As humans, we choose where to look 3-5 times every second. Each choice entails an evaluation of the visual scene, decision to shift attention to an area of interest, plan to move the eye the appropriate amount and direction, and the execution of a fast orienting eye movement, called a saccade.
Since saccades are the culmination of so much processing, we use them as a sensitive, non-invasive measure of attention and motor planning. Our games are built to train attention by directing and measuring gaze behavior. These gaze and attention shifts involve decisions that demand integration of information over increasingly large areas as game difficulty increases.
Along with Jeanne, Leanne conceptualized the ideas for the attention training games and the gamified assessments, ensuring they incorporate the critical elements necessary to train and accurately measure attention. She continues to provide scientific guidance on development.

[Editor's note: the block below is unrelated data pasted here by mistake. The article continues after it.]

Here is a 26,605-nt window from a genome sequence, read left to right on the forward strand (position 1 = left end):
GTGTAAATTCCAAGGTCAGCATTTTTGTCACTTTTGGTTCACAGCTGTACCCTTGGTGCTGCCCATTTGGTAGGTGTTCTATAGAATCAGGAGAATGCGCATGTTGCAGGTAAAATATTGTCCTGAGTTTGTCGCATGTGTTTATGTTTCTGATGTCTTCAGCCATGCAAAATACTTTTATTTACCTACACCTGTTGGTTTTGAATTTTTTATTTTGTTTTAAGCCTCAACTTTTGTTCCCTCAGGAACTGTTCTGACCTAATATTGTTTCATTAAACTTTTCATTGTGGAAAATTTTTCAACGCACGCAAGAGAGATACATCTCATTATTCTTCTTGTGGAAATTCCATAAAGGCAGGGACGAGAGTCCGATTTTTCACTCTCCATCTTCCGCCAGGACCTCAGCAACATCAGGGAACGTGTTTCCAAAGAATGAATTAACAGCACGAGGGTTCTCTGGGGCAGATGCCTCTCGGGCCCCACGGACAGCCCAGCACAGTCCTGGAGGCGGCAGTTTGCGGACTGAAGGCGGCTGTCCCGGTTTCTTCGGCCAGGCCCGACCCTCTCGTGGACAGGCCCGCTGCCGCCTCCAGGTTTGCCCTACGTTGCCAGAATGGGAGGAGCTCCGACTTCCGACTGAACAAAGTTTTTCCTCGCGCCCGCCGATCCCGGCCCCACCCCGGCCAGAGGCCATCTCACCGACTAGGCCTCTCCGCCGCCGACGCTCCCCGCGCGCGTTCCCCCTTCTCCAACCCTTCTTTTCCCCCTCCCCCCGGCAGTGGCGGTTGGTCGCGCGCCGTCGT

Leanne is a co-director of the Research on Autism and Development Lab at UC San Diego, an Assistant Research Scientist in the Institute for Neural Computation, Assistant Science Director of the Temporal Dynamics of Learning Center (TDLC), and the Director of the Power of NeuroGaming (PoNG) Center at the Qualcomm Institute at UC San Diego.